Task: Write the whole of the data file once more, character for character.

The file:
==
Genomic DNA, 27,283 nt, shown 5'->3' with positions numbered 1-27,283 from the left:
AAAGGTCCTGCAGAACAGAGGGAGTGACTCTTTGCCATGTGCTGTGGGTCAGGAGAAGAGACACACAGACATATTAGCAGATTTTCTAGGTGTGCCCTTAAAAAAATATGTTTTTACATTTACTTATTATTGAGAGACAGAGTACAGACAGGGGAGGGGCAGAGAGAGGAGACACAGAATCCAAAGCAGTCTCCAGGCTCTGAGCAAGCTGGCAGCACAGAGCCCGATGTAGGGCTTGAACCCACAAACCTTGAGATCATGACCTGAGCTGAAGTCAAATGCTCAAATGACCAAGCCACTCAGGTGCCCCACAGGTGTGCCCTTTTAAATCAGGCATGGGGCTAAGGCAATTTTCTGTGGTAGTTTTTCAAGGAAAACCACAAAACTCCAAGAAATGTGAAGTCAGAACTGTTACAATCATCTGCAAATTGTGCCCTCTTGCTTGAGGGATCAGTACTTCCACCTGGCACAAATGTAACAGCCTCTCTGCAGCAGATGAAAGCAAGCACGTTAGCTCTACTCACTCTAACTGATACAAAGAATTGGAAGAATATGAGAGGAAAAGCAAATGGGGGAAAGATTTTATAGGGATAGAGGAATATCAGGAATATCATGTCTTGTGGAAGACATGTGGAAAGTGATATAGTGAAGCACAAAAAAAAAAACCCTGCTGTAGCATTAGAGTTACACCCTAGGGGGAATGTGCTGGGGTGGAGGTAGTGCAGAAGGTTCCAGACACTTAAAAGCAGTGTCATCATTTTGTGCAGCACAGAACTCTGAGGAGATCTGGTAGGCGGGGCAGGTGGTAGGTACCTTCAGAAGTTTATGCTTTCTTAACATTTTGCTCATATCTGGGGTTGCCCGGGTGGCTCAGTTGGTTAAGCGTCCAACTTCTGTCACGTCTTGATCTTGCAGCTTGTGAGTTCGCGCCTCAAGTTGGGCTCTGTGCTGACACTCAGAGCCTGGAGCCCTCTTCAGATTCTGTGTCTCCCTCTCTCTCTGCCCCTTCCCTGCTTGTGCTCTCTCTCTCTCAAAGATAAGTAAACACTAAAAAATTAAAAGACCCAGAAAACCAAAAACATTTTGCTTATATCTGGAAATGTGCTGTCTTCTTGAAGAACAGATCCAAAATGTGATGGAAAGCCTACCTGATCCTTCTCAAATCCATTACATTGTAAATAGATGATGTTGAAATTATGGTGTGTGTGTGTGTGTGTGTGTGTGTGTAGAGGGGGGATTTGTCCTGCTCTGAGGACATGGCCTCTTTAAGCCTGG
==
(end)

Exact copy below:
Genomic DNA, 27,283 nt, shown 5'->3' with positions numbered 1-27,283 from the left:
AAAGGTCCTGCAGAACAGAGGGAGTGACTCTTTGCCATGTGCTGTGGGTCAGGAGAAGAGACACACAGACATATTAGCAGATTTTCTAGGTGTGCCCTTAAAAAAATATGTTTTTACATTTACTTATTATTGAGAGACAGAGTACAGACAGGGGAGGGGCAGAGAGAGGAGACACAGAATCCAAAGCAGTCTCCAGGCTCTGAGCAAGCTGGCAGCACAGAGCCCGATGTAGGGCTTGAACCCACAAACCTTGAGATCATGACCTGAGCTGAAGTCAAATGCTCAAATGACCAAGCCACTCAGGTGCCCCACAGGTGTGCCCTTTTAAATCAGGCATGGGGCTAAGGCAATTTTCTGTGGTAGTTTTTCAAGGAAAACCACAAAACTCCAAGAAATGTGAAGTCAGAACTGTTACAATCATCTGCAAATTGTGCCCTCTTGCTTGAGGGATCAGTACTTCCACCTGGCACAAATGTAACAGCCTCTCTGCAGCAGATGAAAGCAAGCACGTTAGCTCTACTCACTCTAACTGATACAAAGAATTGGAAGAATATGAGAGGAAAAGCAAATGGGGGAAAGATTTTATAGGGATAGAGGAATATCAGGAATATCATGTCTTGTGGAAGACATGTGGAAAGTGATATAGTGAAGCACAAAAAAAAAAACCCTGCTGTAGCATTAGAGTTACACCCTAGGGGGAATGTGCTGGGGTGGAGGTAGTGCAGAAGGTTCCAGACACTTAAAAGCAGTGTCATCATTTTGTGCAGCACAGAACTCTGAGGAGATCTGGTAGGCGGGGCAGGTGGTAGGTACCTTCAGAAGTTTATGCTTTCTTAACATTTTGCTCATATCTGGGGTTGCCCGGGTGGCTCAGTTGGTTAAGCGTCCAACTTCTGTCACGTCTTGATCTTGCAGCTTGTGAGTTCGCGCCTCAAGTTGGGCTCTGTGCTGACACTCAGAGCCTGGAGCCCTCTTCAGATTCTGTGTCTCCCTCTCTCTCTGCCCCTTCCCTGCTTGTGCTCTCTCTCTCTCAAAGATAAGTAAACACTAAAAAATTAAAAGACCCAGAAAACCAAAAACATTTTGCTTATATCTGGAAATGTGCTGTCTTCTTGAAGAACAGATCCAAAATGTGATGGAAAGCCTACCTGATCCTTCTCAAATCCATTACATTGTAAATAGATGATGTTGAAATTATGGTGTGTGTGTGTGTGTGTGTGTGTGTGTAGAGGGGGGATTTGTCCTGCTCTGAGGACATGGCCTCTTTAAGCCTGG